Vol. 1, No. 4: Shammgod Unbound photo

Hero Ball Edward Helfers

Bug Boy crashed our nightly pickup game in character. He wore foggy rec-specs, short-shorts over compression tights, a surplus pinny with a turtleneck underneath—all black, even the duct-tape sealing his sneakers. The only thing missing, Flores joked when the kid unlatched the gate and strolled into floodlit haze, was a cape.

“Dude’s getting stomped,” said Metzger.   

“If he doesn’t die of heat stroke first,” said Trey.  

“Should we break the news,” asked Quentin.  

“Nah,” said Green. “Let him learn.”

The rules at Fort Constance were simple—ones and twos, first to fifteen, winner stays, no blood, no foul. Regulars ran the queue, lumped challengers onto losing teams. But when Bug Boy finally subbed in, the tables turned: outlet fake, behind the back, coast-to-coast layup. On the next sequence, he snagged a steal, feathered a floater over McBride, whose recent growth spurt made doorways dangerous. Misdirection, hesitation, stutter-step—he dropped nine straight including the decisive bomb, which Green answered with a blindside shove. Kid took the hit in stride, didn’t trash talk or fight back. Didn’t need to. He’d already flexed.

Afterwards, in the parking lot, we ate crow. Bug Boy was cradling a faded duffel on the curb. A force field of talcum powder stung our nostrils.

“Not bad,” Metzger told him. 

“For a pest,” Flores added.

“For anybody,” Trey said.  

“What’s your vertical,” Quentin asked.

“What’s your name,” asked McBride.

“More importantly,” Green said, “who do you play for?”

“You” was all the kid managed before a car horn interrupted our interview, two staccato beeps courtesy of the white Crown Victoria now circling the roundabout. Through windshield tint, a silhouette took shape—broad-shouldered, steeled by a glowing cigar. Bug Boy zipped his bag, hustled over, slipped into the passenger seat as if summoned by Pavlov himself. Then the car peeled out, all skid marks and tailpipe smoke.    

* * *

If the legend of Bug Boy began that evening—a tale retold at dive bars and class reunions—the milestone didn’t register until school resumed. Cronan Heights spanned three blocks, zigzagging corridors conceived by an airport architect, abandoned wings and secret stairwells ideal for hiding. Still, in the early weeks, sightings painted a portrait not entirely inconsistent with our pipsqueak prodigy. Between bells, before homeroom, in the cavernous cafeteria, he was always on the move, eyes blurred by coke bottle glasses, shoulders hunched, hands thrust into the pockets of cult-issued khakis, worn every day with a church shirt buttoned at the collar. Any other freshman, evasion of this sort would not be tolerated, but what spared him our torment—stolen textbooks or hallway jostling or fake fart campaigns—was otherworldly game.

Come tryouts, oddly enough, kid failed to report. In the airless gymnasium, Coach butchered our names before directing suicides and bulldog drills. Whatever hope we might have harbored had evaporated by scrimmage, at which point Bug Boy appeared in a doorway propped for ventilation purposes, chair fan rippling his shorts, goggled gaze fixed on the underhung rafters.

“No spectators,” Coach said.

“Not here to spectate.” The kid sloughed his bag onto the floor.

“Is that so,” Coach said.

The kid nodded.

“You think you can waltz in here thirty minutes late?”

Kid shrugged. 

“I’ve got news for you. Punctuality is a part of our process.”

Kid cracked his neck.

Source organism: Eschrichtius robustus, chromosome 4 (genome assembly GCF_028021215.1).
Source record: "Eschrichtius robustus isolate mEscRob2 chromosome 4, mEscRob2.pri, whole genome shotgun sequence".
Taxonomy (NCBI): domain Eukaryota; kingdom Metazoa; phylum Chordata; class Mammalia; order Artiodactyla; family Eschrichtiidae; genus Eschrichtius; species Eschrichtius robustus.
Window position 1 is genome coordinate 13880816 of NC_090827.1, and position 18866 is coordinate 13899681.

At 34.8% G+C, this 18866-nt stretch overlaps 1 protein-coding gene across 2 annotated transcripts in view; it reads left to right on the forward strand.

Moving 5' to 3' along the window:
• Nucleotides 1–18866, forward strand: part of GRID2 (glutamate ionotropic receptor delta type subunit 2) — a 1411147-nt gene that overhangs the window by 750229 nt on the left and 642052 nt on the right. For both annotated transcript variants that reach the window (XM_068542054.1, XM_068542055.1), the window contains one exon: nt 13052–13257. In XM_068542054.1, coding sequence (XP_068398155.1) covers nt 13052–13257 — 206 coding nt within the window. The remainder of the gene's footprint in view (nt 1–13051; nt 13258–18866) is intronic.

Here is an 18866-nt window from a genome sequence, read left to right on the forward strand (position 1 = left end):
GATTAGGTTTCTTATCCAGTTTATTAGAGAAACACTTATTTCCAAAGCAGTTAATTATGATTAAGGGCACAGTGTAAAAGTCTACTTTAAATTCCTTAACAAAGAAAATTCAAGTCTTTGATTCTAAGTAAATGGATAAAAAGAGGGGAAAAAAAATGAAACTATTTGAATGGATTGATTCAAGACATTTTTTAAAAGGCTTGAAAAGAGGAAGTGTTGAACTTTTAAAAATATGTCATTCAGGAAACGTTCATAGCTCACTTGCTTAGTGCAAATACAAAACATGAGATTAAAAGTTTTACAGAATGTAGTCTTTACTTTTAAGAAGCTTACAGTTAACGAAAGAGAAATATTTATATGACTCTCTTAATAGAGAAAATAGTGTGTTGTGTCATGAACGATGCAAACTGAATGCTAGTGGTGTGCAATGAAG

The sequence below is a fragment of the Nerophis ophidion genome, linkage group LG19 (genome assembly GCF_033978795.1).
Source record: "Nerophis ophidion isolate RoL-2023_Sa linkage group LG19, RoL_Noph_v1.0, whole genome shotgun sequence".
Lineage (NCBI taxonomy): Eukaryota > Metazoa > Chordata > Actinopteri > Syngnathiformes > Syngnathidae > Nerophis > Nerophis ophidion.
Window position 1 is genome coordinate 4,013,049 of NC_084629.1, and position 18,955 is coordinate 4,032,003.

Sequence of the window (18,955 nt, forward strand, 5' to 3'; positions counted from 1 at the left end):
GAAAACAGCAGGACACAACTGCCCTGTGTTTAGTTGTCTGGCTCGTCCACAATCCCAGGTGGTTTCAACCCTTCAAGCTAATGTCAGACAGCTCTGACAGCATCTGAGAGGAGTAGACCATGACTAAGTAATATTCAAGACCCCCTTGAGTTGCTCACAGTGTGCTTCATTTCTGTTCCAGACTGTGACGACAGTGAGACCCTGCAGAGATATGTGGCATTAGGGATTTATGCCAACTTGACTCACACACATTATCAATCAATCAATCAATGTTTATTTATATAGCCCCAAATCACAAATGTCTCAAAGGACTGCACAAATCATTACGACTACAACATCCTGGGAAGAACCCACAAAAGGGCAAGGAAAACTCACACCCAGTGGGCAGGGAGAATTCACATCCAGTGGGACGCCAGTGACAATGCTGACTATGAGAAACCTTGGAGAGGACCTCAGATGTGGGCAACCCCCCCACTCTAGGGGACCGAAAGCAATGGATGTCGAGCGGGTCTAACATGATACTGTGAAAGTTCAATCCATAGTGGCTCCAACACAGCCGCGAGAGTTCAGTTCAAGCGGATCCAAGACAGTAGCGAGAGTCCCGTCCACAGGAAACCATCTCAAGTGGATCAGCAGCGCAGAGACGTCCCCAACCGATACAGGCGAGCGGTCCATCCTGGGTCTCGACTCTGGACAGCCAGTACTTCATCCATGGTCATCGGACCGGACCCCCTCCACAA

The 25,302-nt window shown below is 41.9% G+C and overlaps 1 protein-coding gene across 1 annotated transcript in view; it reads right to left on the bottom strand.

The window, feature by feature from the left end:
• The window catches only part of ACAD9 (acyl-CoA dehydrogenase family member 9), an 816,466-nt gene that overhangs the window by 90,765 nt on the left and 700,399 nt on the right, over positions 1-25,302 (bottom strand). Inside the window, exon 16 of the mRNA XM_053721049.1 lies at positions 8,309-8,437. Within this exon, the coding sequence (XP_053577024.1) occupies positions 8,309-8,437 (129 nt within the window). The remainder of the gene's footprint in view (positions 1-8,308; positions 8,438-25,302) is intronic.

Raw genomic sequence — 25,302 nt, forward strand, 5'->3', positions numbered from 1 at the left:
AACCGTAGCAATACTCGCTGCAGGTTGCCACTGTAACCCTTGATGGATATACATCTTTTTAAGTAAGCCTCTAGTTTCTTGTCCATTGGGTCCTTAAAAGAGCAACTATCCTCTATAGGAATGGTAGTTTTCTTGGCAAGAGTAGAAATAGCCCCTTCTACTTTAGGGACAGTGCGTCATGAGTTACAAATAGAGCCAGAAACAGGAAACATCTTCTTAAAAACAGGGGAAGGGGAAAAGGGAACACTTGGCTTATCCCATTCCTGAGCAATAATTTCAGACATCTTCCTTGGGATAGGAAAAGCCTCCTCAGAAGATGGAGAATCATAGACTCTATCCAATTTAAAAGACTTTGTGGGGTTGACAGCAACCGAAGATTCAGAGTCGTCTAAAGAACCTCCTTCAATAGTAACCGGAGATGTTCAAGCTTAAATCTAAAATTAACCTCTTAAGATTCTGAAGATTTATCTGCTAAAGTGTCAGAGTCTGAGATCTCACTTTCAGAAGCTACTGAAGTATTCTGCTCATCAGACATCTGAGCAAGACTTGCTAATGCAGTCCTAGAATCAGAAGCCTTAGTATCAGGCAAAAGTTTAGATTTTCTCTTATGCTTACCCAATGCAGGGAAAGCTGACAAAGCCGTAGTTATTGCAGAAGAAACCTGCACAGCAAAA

“Son is there something in your ears?”

Though tempted to watch the train wreck unfold, Trey interjected. “With all due respect,” he said, “Kid’s new here.”

“And,” said Coach.

“And he can play,” Flores chimed in.

“Not for me,” Coach said.

“He schooled Green,” said McBride.

“Posterized,” said Metzger.

“Give him a shot,” Trey said. “Maybe we could win for a change.”

At this, Coach stiffened, rankled by the reminder of six losing seasons. He was a lonely figure, twice divorced with a military past. Sometimes, during free periods, he would circle the courtyard with his hands folded behind his back like a convict plotting escape. He smoothed his scalp before plucking a ball from the cart. “Fine,” he said. “One shot. Half court. Miss and we’ll see you back here next year, on time.”

Unfazed, the kid caught the pass cleanly and squared up in one fluid motion. No running start, no deep breaths, no wasted motion—the release came soft and quick at the peak of a pogo jump, nothing but net. Cheers erupted, but if the kid was pumped, or surprised, or insert any emotion, you wouldn’t know it from his frozen pose, face paused in a hollow stare.

“Don’t just stand there,” Coach said. “You’re on blue.”

* * *

Within the week, two things had crystallized. First, even the worst among us, even Quentin, forever flat-footed and lost in space, looked better with Bug Boy in the mix. Of his many superpowers, more valuable than skittery speed or stunt-man ups was peripheral vision.

Secondly, his superior talent meant that for all our hard work, hours benching plates and hoisting prayers, victory now meant little more than playing second fiddle, a tune few of us could follow. 

“Something’s fishy,” Green whispered after the season opener, a surprise blowout against a deeper team with trees up front. He stood in the back of the bus, straddling the aisle while leaves skittered in our slipstream. Blinking streetlights strobed his lanky frame.

“Tell me about it,” said McBride. “Winning almost feels wrong.”

“I mean Bug Boy,” said Green. “Kid’s too clean.”

“Then let him run the point,” said Trey.

Green whipped out his phone, scrolled to a grainy image of the chauffer from Fort Constance, now leaning against the bleachers, the same man Bug Boy left with in lieu of team transportation. He was bald with bushy eyebrows, a thick goatee. Around his waist, a black leather belt cinched his shapeless suit.

“So,” said Trey.

“Hawked the kid all game,” said Green.

“Helicopter dad,” Trey said. 

“No resemblance,” said Metzger.

“Bodyguard,” said Quentin.

“Shadowy overlord,” said McBride. 

“Guy muttered into his sleeve the whole game,” Green said. “Voodoo shit if you ask me.”

“Nobody did,” said Trey.

“Breaking news,” McBride said, “Bugboygate Engulfs District Three.”

“Illegal Implant Discovered on Star Student-Athlete,” said Flores.

“Match-Fixing Scheme Points to Alien Mutation Plot,” said Quentin.

“I know it sounds crazy,” said Green.

“Batshit,” said Trey.

“Just keep your eyes peeled.”

For what exactly, Green did not say. But soon enough, glitches emerged. For starters, Bug Boy never spoke unless spoken to, classic robot move. During our second homestand, not once did we observe our star player: Smile, grimace, cough, clear his throat, break a sweat, jam a finger, chew nails, chug water, flex a cramp, or lose his temper. More importantly, after every victory, Bug Boy changed alone in a stall, skipping showers or impromptu dance parties before exiting Clark Kent quick. To avoid congratulatory throngs, he would slip through the service entrance, on the other side of which his guardian idled in the fire lane, flicking spent stubs out the window. Once, the kid forgot his bag. Quentin caught up with him on the loading dock only to trip over untied shoelaces, spilling supplies down the ramp. Intermingled with trainer tape, court grip, protein packets, and mouth guards was a tube of unlabeled ointment, an item Bug Boy sheepishly retrieved.